By Kristen Gowdy
Ryan Gambrell never saw himself as a challenged athlete. When he was approached at youth karate tournaments, asked if he felt he was at a disadvantage, he never knew what to say.
“I wouldn’t even know what they were talking about,” Gambrell said. “I thought maybe it was because I lived in San Diego and I had to fly to competitions. I was like ‘Umm, I guess I’m a little tired.’ They would look at me funny because I was answering a different question.”
And despite standing at just 4’2”, Gambrell made a name for himself in the karate realm. He won his first national championship at age 14, simultaneously discovering a passion for competition. He followed that by making the U.S. National Team several years later, traveling the globe to compete against the most accomplished athletes in the world. Karate wasn’t in the Olympic Games — it still isn’t, though it may be introduced in the 2020 Tokyo Games — but if it was, Gambrell likely would’ve been in contention for an Olympic berth.
It was for this reason that Gambrell realized he wouldn’t be able to support himself financially through martial arts — funding is scarce for non-Olympic sports. So, when he was in college, he stopped karate to work on strengthening his professional resume.
“I came back from a competition and I had an interview for an internship and I had done really well at the competition and in the interview, they were like ‘So, what relevant work experience do you have?’ and I was like ‘Well, let me tell you I just got back from Europe and I’m on the U.S. national team,’” Gambrell remembers, laughing. “And she was like ‘Great. But what relevant work experience do you have?’ and I was like ‘Wow, that was a really short interview.’”
While he left the national team, Gambrell never strayed from his active lifestyle. He continued to do yoga, surf, golf and hike, among other sports. Upon his graduation, he got a marketing job with a non-profit in San Diego, and found a passion for photography on the side.
But he never lost the competitive edge that had sparked as a result of his success in karate. So in 2012, when several members of the Challenged Athlete Foundation approached him about competing in one of the organization’s triathlons, Gambrell jumped at the opportunity to pursue a sport in which he never thought he’d participate.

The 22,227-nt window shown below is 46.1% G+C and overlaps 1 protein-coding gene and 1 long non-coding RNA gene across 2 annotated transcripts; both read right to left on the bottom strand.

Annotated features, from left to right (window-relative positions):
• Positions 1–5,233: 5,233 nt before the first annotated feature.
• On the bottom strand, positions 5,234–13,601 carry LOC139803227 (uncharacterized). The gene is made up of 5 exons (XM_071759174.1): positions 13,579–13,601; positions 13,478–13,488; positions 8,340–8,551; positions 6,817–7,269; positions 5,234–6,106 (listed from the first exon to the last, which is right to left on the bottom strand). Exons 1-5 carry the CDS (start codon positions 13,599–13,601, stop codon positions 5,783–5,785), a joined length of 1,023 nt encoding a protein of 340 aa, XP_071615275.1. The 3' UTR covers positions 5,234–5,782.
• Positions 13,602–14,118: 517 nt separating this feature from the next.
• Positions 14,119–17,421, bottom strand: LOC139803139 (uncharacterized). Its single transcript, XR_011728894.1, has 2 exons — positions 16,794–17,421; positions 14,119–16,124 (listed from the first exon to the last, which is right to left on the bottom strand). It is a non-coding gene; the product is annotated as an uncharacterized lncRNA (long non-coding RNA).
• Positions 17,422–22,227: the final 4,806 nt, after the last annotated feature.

“If you had told me 10 years ago when I was doing karate that I would do a triathlon, I would’ve thought you were crazy,” he said. “That’s opened up a lot of opportunities for me.”
Arguably the most important of these is that Gambrell realized there was a whole new world of athletics available to him.
That was the first time he saw himself as a challenged athlete. And it spurred him to opportunities that he’d never thought he’d have. Because now, Gambrell isn’t just an athlete, though he has rediscovered his love of competition. He has become a motivator, a source of inspiration for those around him.
And it has made all the difference.
“It was never really a transition from competing against able-bodied athletes to challenged athletes. When I was doing karate, I didn’t even know that there was challenged athletes divisions. I couldn’t even tell you if there were those divisions at that time, at least in martial arts,” he said. “I started looking into challenged athletics and it just opened up all sorts of possibilities that I didn’t consider before.”
Never Held Back
Born with dwarfism, Gambrell lives with its side effects, namely the accompanying spinal stenosis, which is common among those with dwarfism. According to the National Institute of Arthritis and Musculoskeletal and Skin Diseases, spinal stenosis is a “narrowing of spaces in the spine that results in pressure on the spinal cord and/or nerve roots.” Surgery is often required to alleviate its symptoms.
But Gambrell realized early on in life that back surgery would likely mean reduced mobility. Yes, it would relieve some of the pain and numbness he often feels in his back when he pushes himself physically, but it would also limit his ability to participate in sports. It was a risk he wasn’t willing to take, and he refused surgery.
Instead, he found karate, a sport that minimized his symptoms, which usually flare up when he runs or walks for long distances. He started the sport when he was 4 years old, quickly rising through the national ranks.
Years after leaving the sport, when he met the Challenged Athlete Foundation representatives who invited him to compete in a triathlon, he was wary of the opportunity. It was only natural. Gambrell could swim well — it comes with the territory of his lifelong passion for surfing — and he was a decent biker, but running was a whole different story.
But Gambrell has never been one to back down from any athletic challenge. So he started slow, jogging for short increments of time and building his lower body strength slowly.